The Supreme Court’s Judgment on Prorogation

My prediction that the Supreme Court would decide that Government’s prorogation of Parliament was entirely wrong. I do not understand the reasoning of the decision.

In this case several features stand out.

  1. The eleven justices all made a single judgment; there was no dissenting opinion, which is odd considering that equally senior judges including the Lord Chief Justice, the President of the Queen’s Bench Division and the Master of the Rolls already made a decision which was precisely the opposite of that of the Supreme Court decided. It may be that the Supreme Court judges decided that because of the constitutional importance they had better put dissent to one side an publish a single decision even though some of them may have disagreed with it.
  2. The judges stressed that the case was not about Brexit. They were wrong. The case was entirely about Brexit. Those opposing the prorogation did so not because they were genuinely opposed to a five week prorogation during the party conference season, but because they wanted to hinder the government’s efforts to improve the deal negotiated by Mrs May and/or to prevent Brexit at all. Their best means of hindrance was to keep the Parliament open so that the sound bites of those opposing Brexit would continue to criticise the government and that criticism would receive all due publicity. It was not about Parliamentary scrutiny – the intended prorogation had left sufficient time for that – it was about preventing Brexit and/or embarrassing the government who cannot now govern at all because of the way in which the House of Commons will continue to prevent the government from doing virtually anything.
  3. The judgment recognises the principle that parliament is sovereign over the government but reduces the government’s powers to prorogue which most constitutional lawyers believed that the government had to prorogue Parliament for short periods in times of crisis.
  4. The judgment fails to recognise that the people are sovereign over Parliament.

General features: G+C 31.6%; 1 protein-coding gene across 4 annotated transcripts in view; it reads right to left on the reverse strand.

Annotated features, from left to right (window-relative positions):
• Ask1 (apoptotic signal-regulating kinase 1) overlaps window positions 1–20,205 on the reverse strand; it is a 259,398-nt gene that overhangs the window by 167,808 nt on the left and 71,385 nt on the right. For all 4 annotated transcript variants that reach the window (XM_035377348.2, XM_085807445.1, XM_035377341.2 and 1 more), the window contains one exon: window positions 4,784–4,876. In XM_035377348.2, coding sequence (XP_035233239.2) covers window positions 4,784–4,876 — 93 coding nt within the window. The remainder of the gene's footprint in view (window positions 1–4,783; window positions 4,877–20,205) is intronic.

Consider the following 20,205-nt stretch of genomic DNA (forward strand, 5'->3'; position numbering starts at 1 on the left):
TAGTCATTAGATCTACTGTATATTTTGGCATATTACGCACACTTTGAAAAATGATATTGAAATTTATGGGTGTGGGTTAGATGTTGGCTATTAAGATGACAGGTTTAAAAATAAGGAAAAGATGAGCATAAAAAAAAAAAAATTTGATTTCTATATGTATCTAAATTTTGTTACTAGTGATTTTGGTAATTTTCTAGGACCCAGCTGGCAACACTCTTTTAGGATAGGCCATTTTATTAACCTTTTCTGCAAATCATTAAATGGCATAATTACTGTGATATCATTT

5. The judgment did not fairly reflect that this was a new area of law upon which there had been little precedent and therefor different opinions about the law were not only possible but to be expected. The words of Lady Hale gave the impression that the government had knowingly acted unlawfully. This was unfair, especially as she had described the case as “a one off”.
  6. The heart of the decision of the supreme Court is, in my opinion, contained in these words Prorogation “will be unlawful if the prorogation has the effect of frustrating or preventing, without reasonable justification, the ability of Parliament to carry out its constitutional functions as a legislature and as the body responsible for the supervision of the executive. In such a situation, the court will intervene if the effect is sufficiently serious to justify such an exceptional course. 51. That standard is one that can be applied in practice.
  7. The court, having set the standard (for the first time) measured what it knew about the government’s decision and measure it against that standard. It found the government wanting. This inevitably means that any future government of any hue will find the exercise of any prerogative power being examined in court at the behest of their political opponents. It is not a consummation that we would find helpful, democratically or politically especially when the meaning of “without reasonable justification” is ligated time and time again, as it will be in future.

Parliament re-opened today in accordance with the ruling of the Supreme Court. As far as I can see no time was spent on scrutinising legislation but on hurling insults and criticism across the chamber. I expect this to continue for weeks to come.